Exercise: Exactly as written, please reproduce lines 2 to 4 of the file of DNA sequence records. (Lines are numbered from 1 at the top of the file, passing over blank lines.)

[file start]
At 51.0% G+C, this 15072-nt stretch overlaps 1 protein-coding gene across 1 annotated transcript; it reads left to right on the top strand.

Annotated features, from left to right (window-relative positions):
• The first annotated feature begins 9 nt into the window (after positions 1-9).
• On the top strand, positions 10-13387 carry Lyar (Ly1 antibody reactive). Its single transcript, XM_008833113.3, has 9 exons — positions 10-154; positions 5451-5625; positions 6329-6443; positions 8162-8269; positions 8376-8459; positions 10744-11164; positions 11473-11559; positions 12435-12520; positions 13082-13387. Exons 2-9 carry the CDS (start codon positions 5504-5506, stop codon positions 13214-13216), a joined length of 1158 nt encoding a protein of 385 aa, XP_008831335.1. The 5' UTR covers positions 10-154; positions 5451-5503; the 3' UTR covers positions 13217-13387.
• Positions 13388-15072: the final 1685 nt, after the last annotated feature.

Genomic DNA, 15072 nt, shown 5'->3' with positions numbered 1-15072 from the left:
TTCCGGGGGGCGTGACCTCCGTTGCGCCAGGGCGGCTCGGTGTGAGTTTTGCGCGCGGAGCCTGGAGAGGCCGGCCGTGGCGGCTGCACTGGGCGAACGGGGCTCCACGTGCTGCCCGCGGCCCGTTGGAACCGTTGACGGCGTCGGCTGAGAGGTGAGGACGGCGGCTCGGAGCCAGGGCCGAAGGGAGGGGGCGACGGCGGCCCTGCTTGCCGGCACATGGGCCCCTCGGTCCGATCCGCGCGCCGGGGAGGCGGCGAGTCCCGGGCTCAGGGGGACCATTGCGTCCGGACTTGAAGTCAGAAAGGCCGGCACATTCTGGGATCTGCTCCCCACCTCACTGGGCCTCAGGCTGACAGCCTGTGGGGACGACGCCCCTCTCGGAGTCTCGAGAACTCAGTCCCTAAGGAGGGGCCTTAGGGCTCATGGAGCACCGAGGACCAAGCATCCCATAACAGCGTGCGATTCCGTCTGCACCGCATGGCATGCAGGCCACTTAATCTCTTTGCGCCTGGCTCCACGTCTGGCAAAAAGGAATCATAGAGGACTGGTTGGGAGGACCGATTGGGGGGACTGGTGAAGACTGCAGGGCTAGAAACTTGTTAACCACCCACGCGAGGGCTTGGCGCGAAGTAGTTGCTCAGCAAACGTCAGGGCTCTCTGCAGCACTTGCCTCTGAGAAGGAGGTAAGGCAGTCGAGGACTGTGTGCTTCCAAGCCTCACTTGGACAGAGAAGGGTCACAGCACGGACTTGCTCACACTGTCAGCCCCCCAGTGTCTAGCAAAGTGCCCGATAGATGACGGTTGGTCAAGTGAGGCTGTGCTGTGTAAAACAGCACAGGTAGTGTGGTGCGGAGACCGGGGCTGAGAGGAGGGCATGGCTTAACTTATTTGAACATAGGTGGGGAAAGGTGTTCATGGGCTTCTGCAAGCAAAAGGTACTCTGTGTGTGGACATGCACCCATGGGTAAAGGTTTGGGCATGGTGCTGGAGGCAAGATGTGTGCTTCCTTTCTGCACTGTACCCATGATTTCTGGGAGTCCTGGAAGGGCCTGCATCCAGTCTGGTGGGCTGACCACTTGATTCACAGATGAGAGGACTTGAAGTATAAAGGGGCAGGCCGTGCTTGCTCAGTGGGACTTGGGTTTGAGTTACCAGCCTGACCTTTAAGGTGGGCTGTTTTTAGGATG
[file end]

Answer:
Annotated features, from left to right (window-relative positions):
• The first annotated feature begins 9 nt into the window (after positions 1-9).
• On the top strand, positions 10-13387 carry Lyar (Ly1 antibody reactive). Its single transcript, XM_008833113.3, has 9 exons — positions 10-154; positions 5451-5625; positions 6329-6443; positions 8162-8269; positions 8376-8459; positions 10744-11164; positions 11473-11559; positions 12435-12520; positions 13082-13387. Exons 2-9 carry the CDS (start codon positions 5504-5506, stop codon positions 13214-13216), a joined length of 1158 nt encoding a protein of 385 aa, XP_008831335.1. The 5' UTR covers positions 10-154; positions 5451-5503; the 3' UTR covers positions 13217-13387.